The MOUs were approved by the Legislature and Governor, and became effective on September 6, 2006, in a bill the parties refer to as "AB 1369."*fn5 (Stats. 2006, ch. 209, § 6.) AB 1369 also appropriated approximately $344 million to pay for the various MOUs.
On September 12, 2006, the week after the MOUs were approved, the receiver moved for an order waiving state law. On October 17, 2006, the Plata court granted the receiver's unopposed motion, stating in part:
"[T]he Receiver developed adjusted salary ranges for CDCR clinicians that are more consistent with those paid by the State . . . at hospitals operated by the University of California health care system. [Citation.] The Receiver and his staff then spent several weeks discussing this matter with Defendants and the relevant state agencies. Defendants did not dispute either the reasonableness of the recommended salary ranges or the necessity of implementing them promptly. They declined, however, to unilaterally implement them because of questions regarding constraints imposed upon them by state law. . . .
"Although Defendants . . . could not implement the recommended salary adjustments promptly on their own, they invited the Receiver to request a waiver of those state laws that posed obstacles to making the recommended salary adjustments in a timely fashion, and offered to assist the Receiver in their implementation."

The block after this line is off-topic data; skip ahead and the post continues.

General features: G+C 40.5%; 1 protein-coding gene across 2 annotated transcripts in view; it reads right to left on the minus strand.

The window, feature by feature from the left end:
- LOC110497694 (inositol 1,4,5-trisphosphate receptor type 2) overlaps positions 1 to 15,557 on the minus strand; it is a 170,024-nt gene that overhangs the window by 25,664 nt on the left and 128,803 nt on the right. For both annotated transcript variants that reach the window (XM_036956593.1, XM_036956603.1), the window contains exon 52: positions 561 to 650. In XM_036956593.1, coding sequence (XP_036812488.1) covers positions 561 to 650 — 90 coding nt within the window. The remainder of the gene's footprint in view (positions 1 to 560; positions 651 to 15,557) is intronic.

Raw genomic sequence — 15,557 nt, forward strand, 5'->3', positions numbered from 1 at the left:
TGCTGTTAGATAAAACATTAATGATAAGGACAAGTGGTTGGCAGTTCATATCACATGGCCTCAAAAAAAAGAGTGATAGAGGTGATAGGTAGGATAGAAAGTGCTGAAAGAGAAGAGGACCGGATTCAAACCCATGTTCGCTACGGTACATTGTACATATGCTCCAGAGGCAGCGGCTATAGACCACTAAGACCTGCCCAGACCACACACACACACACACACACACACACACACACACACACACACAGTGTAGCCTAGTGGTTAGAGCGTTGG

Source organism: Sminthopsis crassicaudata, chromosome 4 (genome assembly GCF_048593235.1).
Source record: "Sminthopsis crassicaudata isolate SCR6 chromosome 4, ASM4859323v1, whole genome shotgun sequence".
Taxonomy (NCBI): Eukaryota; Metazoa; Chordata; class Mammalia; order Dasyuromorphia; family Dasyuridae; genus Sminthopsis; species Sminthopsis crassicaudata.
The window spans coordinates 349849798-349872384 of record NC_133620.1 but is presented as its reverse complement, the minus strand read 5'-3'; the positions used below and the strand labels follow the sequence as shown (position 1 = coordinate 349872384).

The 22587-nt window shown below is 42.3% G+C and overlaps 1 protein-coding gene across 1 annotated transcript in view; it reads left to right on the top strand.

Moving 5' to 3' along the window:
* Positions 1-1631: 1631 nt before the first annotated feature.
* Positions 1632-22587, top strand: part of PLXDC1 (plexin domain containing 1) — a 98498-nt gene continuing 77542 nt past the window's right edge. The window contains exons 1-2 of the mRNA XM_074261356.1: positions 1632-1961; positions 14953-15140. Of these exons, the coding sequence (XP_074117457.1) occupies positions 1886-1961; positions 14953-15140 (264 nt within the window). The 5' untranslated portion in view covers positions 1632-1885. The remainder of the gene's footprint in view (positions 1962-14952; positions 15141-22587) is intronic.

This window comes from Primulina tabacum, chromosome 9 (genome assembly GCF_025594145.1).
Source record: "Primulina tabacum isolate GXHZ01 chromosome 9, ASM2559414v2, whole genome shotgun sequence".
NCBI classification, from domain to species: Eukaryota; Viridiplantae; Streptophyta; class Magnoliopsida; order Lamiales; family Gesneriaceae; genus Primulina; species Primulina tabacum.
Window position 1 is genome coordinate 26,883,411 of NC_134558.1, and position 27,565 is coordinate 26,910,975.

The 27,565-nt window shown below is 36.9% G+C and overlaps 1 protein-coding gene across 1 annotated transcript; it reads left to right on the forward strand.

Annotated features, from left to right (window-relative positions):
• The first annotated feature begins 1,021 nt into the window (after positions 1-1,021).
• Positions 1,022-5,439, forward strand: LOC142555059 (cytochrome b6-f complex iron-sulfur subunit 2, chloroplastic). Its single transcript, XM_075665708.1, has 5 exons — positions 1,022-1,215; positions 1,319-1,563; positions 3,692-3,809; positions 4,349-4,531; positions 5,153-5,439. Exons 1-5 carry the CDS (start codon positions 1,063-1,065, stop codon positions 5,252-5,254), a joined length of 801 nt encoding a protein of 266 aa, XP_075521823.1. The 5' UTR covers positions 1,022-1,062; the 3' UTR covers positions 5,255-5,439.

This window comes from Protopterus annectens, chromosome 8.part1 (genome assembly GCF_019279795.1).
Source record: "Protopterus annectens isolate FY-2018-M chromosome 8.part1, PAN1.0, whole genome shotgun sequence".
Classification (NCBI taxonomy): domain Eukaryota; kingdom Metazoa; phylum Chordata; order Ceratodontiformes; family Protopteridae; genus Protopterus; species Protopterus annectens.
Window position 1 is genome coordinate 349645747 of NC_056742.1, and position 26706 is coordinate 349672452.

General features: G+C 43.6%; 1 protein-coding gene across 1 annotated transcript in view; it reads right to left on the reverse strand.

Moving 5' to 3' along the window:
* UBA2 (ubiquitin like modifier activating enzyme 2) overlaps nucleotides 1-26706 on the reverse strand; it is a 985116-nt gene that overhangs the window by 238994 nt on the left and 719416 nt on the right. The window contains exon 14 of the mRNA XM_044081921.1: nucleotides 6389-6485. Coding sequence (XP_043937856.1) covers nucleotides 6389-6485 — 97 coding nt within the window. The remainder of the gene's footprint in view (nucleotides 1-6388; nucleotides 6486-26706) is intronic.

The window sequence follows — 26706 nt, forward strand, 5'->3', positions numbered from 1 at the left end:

The Plata order lists specific laws to be waived "to permit the Receiver to 'direct the implementation, adjustment and administration of the proposed salaries and structural changes to the pay system' attached to his motion as Exhibit 6" and states the State reaffirmed "support for the proposed salary adjustments and the need for a waiver given the requirements of California law." The order states the Plata court could not "permit the State to attempt to address the issue of inadequate salaries through normal collective bargaining channels" because "it has already had this opportunity and failed." The order also provides:
"The following state law requirements shall be waived for the sole and limited purpose of enabling the Receiver to direct the implementation, adjustment, and administration of the proposed salaries and structural changes to the pay ...